What is in the publicly available data set and what can we do with it?
Cerami concluded his presentation by giving an overview of the first publicly released data set, which comprises nearly 19,000 de-identified genomic records collected from patients during routine care at the eight participating institutions and a limited amount of linked clinical data for each patient.
Overall, non–small cell lung cancer, breast cancer, and colorectal cancer are the cancer types for which there are the most samples. However, there are many rare cancers represented in the data set, which provides a unique opportunity to analyze the genomic landscape of these cancers.
The subsequent three presentations provided insight into some of the applications of the data set released by AACR Project GENIE, including clinical trial matching and the identification of clinically actionable mutations and the determination of the mutational burden of a tumor.
First, Alison Schram, MD, a medical oncology/hematology fellow at Memorial Sloan Kettering Cancer Center in New York, presented analysis of the landscape of somatic ERBB2 mutations present in the real-world AACR Project GENIE data set and compared this with the landscape of somatic ERBB2 mutations in the ongoing phase II SUMMIT basket clinical trial.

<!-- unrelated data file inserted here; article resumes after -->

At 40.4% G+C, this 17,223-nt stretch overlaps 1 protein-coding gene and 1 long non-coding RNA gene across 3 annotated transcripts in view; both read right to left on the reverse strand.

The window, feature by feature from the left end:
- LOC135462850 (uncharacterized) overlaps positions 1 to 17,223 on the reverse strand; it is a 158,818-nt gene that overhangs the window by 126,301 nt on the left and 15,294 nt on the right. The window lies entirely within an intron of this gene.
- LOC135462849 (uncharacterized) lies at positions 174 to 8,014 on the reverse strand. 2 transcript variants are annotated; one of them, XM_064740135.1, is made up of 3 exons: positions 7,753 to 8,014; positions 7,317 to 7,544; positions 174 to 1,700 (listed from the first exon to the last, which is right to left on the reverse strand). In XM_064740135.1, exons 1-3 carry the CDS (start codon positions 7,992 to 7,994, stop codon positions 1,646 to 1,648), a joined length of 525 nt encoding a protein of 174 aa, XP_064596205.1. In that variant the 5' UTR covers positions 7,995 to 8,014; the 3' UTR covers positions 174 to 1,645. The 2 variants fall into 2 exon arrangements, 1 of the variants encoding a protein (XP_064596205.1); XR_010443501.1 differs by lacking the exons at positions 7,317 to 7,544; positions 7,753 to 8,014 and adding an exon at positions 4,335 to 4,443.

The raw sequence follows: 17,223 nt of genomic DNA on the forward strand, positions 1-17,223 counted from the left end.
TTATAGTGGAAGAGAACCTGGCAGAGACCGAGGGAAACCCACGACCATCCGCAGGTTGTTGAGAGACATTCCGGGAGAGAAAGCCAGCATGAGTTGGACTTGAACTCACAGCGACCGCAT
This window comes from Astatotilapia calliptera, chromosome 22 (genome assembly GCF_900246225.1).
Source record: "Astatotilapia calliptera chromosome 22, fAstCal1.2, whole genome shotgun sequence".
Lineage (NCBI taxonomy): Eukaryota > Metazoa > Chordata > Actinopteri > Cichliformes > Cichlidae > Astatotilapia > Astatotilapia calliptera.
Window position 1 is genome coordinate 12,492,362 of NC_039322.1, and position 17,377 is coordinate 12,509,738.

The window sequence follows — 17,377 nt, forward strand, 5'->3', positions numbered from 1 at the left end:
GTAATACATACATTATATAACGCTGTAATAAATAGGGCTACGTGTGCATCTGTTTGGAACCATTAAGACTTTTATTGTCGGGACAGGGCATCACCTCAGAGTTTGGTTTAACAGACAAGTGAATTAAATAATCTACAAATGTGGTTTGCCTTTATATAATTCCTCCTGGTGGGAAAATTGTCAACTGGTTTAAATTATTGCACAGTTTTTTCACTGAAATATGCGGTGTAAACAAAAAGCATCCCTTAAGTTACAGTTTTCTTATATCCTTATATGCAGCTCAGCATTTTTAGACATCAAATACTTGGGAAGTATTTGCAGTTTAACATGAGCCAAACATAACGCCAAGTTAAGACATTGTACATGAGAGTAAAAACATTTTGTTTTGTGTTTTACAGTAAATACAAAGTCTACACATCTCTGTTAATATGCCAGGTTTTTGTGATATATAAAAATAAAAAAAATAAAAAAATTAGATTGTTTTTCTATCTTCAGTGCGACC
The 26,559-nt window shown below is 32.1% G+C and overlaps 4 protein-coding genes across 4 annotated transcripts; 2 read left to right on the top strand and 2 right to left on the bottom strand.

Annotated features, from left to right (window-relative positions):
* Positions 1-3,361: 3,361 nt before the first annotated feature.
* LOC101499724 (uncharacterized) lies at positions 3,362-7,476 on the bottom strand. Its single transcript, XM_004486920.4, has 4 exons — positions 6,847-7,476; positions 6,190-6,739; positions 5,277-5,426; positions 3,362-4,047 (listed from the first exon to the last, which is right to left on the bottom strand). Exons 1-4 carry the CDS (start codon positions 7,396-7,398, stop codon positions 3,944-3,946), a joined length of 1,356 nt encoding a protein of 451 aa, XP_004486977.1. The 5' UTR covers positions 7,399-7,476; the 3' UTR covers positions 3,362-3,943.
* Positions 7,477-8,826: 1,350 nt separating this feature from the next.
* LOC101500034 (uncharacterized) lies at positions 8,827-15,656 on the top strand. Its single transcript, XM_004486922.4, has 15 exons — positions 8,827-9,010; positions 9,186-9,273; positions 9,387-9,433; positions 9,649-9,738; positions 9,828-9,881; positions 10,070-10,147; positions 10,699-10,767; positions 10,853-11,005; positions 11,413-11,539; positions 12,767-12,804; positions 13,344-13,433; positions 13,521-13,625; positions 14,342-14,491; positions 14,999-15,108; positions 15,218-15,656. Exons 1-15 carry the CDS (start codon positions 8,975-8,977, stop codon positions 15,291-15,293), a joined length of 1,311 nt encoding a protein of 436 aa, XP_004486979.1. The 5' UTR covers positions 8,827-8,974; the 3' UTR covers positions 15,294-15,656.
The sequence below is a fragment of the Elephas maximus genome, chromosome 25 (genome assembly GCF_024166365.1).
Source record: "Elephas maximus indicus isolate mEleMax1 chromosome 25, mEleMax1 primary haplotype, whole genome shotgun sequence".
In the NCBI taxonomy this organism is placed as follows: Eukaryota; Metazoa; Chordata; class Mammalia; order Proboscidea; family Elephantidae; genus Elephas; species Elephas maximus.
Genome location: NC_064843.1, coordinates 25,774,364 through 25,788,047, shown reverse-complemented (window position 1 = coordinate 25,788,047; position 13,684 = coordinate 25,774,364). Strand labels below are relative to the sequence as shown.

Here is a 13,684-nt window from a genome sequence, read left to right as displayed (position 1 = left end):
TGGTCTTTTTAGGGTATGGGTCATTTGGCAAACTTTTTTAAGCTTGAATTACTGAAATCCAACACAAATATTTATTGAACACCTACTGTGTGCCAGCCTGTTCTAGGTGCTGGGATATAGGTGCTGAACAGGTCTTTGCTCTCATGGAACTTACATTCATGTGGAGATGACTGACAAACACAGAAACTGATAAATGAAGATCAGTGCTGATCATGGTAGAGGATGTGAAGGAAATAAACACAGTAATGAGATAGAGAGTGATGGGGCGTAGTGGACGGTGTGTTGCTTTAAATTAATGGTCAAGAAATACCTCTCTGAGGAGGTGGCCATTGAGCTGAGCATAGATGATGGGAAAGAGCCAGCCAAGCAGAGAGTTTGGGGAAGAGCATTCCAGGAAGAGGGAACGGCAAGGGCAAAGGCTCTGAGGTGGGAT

Schram’s data showed that the landscape of somatic ERBB2 mutations was largely similar in the AACR Project GENIE data set and the SUMMIT clinical trial, providing evidence that enrollment in the trial reflects the true landscape of the target alteration. This analysis shows the power of the AACR Project GENIE registry to help researchers design clinical trials and identify the target enrollment population.
The second presentation, by Christine M. Micheel, PhD, a research assistant professor of medicine in the Division of Hematology/Oncology at Vanderbilt-Ingram Cancer Center in Nashville, Tennessee, highlighted the broad clinical actionability and clinical trial matching possible for patients with genotypes present in the AACR Project GENIE data set.
In fact, Micheel and colleagues found that there is a standard therapy match for 7 percent of samples in the AACR Project GENIE data set. Another 7 percent of samples matched a standard therapy used to treat a different type of cancer, suggesting an off-label use of a standard therapy. The proportion of samples for each cancer type to match in these ways varied substantially, with gastrointestinal stromal tumor samples being the most likely to match a standard therapy for the disease, imatinib (Gleevec).